Tim’s Daily Bread Devotional 3.7.21

By March 7, 2021Daily Bread

I invite you to take a few moments with me to reflect on today’s Upper Room Devotional below.

Thank you for sharing this early moment of your day with me, with God, and with the thoughts and words of this reading that I hope you will carry with you throughout the coming day and night.

Today’s Scripture:

Micah 6:6-8 New Revised Standard Version (NRSV)
What God Requires

“With what shall I come before the Lord,
and bow myself before God on high?
Shall I come before him with burnt offerings,
with calves a year old?
Will the Lord be pleased with thousands of rams,
with ten thousands of rivers of oil?
Shall I give my firstborn for my transgression,
the fruit of my body for the sin of my soul?”
He has told you, O mortal, what is good;
and what does the Lord require of you
but to do justice, and to love kindness,
and to walk humbly with your God?

Tim’s Devotional Reflection for Today

Our reading for today lays out very simply what is truly good and what God requires:  to do justice, and to love kindness, and to walk humbly with your God.  I invite you to think about those requirements for a few minutes:

Do justice.  The prophet Amos would say, even more poetically, let justice roll down like an ever-flowing stream.  Notice that justice is not something you talk about.  It doesn’t say talk justice.  It’s not something we just think about; it doesn’t say think justice or wish for—it doesn’t say wish justice.  Or we aren’t commanded to complain about the lack of it.  Rather it says, “DO justice.”

Justice is something we do because God is faithful and just.  We are called to work for justice, for fairness, for equity, particularly for those who are weak, outcast, or powerless.  If you look at the ministry of Jesus, his ministry was about justice. His ministry was so often targeted for those who were most in need, those who were most out of the loop, those who had the least power.  Jesus went to the tax collectors and the sinners, those who were the outcasts in his day.  Our call is to do justice.

Love kindness, or—as the Common English Bible translates it—embrace faithful love.  The Hebrew word is chesed, which means, “loving kindness.”  This requirement is to love, or be committed to, loving kindness.  I like the Complete Jewish Bible translation:  to love grace.  If we are leading a life in response to God’s goodness, then,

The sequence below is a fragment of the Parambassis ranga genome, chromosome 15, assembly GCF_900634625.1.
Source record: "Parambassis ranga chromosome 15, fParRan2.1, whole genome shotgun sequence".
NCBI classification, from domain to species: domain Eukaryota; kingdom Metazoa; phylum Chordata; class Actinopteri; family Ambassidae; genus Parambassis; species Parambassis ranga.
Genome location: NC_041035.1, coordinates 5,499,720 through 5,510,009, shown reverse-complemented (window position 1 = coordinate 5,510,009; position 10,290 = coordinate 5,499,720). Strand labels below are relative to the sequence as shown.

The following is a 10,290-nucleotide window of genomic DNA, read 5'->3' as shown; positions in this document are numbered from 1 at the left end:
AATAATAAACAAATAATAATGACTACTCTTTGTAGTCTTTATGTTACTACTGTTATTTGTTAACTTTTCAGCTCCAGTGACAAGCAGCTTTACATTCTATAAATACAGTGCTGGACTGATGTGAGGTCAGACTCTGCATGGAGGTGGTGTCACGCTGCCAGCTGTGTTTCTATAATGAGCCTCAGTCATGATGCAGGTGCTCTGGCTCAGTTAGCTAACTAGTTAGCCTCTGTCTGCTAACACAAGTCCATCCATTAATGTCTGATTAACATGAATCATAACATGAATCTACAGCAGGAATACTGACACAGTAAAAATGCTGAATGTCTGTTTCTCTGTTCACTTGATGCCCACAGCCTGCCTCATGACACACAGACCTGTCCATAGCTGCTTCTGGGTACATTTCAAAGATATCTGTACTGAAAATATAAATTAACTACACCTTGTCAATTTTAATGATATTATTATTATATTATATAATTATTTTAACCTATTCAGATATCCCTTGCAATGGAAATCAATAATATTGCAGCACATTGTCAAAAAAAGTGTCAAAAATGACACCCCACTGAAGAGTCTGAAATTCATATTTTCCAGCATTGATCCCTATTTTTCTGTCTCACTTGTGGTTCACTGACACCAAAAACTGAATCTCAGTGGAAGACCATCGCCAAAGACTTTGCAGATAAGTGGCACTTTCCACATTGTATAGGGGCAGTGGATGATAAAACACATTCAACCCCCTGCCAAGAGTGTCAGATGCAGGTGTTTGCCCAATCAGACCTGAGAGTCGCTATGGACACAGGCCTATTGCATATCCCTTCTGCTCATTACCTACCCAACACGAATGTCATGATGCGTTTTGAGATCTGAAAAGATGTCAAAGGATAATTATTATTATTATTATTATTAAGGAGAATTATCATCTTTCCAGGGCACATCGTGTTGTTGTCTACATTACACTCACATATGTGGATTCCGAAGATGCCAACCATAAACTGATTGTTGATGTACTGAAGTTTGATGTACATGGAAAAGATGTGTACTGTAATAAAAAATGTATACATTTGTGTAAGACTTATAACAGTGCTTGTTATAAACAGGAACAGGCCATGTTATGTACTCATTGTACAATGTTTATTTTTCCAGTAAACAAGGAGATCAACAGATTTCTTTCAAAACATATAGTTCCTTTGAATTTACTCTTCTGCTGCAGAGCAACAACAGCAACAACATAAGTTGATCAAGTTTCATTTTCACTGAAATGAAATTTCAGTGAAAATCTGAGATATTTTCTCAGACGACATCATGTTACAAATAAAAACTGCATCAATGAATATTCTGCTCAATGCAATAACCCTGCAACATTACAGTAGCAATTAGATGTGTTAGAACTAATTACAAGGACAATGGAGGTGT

We will love kindness.

We will love grace.

We will love mercy.

We will embrace faithful love.

We will let mercy be our first concern.

We will treasure constant love.

We will love being kind to others.

Paul said kindness is one of the aspects of the fruit of the spirit.  Paul said if we are walking in the spirit, then our lives will bear the fruit of kindness.  So much of the scripture is about simple kindness.  And we downplay it a bit because it’s just too simple.  We want something a little more complicated, something a little more complex, maybe a little more intricate, certain hoops we need to jump through in order to do God’s will.

In a nutshell, what God requires is a deep love and commitment to grace and loving kindness.  Think about what that means.  To love something is to place it in an important place in our lives.  To love something is to pay attention to it and to live by it.  Therefore, to love kindness means that we will certainly think about kindness, live it out in our lives, make it important, pay attention to it, think about it and, above all, DO acts of kindness.

Walk humbly with your God.  Note the word walk. It means being in relationship with God, walking alongside of God, following God, allowing God to be at the center of our living.  All of those are ways of walking humbly with God.  That word walk suggests a journey of faith with the Lord. When Jesus describes himself as “the way, and the truth and the life” (John 14:6), he is echoing this image of a journey. Jesus is our way, showing us exactly how we are to walk with God. When he first calls his disciples, he doesn’t say, “Agree to these fine points of theology.” Instead, he says, “Follow me” (Matthew 4:19).

John Adams, the second president of the United States, in a letter to his granddaughter Caroline, in response to a comment of hers about the riddles of life, wrote, “The longer I live, the more I read, the more patiently I think, and the more anxiously I inquire, the less I seem to know…. Do justly. Love mercy. Walk humbly. That is enough…. So questions and so answers your affectionate grandfather.”  [cited by David McCullough, John Adams (New York: Simon & Schuster, 2001), 650]

What does the Lord require of us?  It’s simple—though not always easy:  “Do justice, embrace faithful love and walk humbly with your God.”

There is a lot of theology woven in to hymns. To enhance today’s reading, I recommend listening to “Jesu, Jesu” by Tom Colvin (1963). I hope you will take a few moments to let the words of this message and the emotion that always connects us to music connect with your soul. Listen to this hymn on SoundCloud.

Thank you for sharing this early moment of your day with me, with God, and with the words and music that I hope you will carry with you throughout the coming day and night.

I am so grateful for you, for our church, and for the Love that will see us all through this very difficult time. Please stay safe and well and we’ll be together again in spirit tomorrow morning!

Grace and Peace,

Dr. Tim Bruster
Senior Pastor

Here’s more about this passage of scripture via Upper Room devotionals:


Though God’s paths are ancient, they are also timeless.



Subscribe to E-News

Subscribe to Newsletter Footer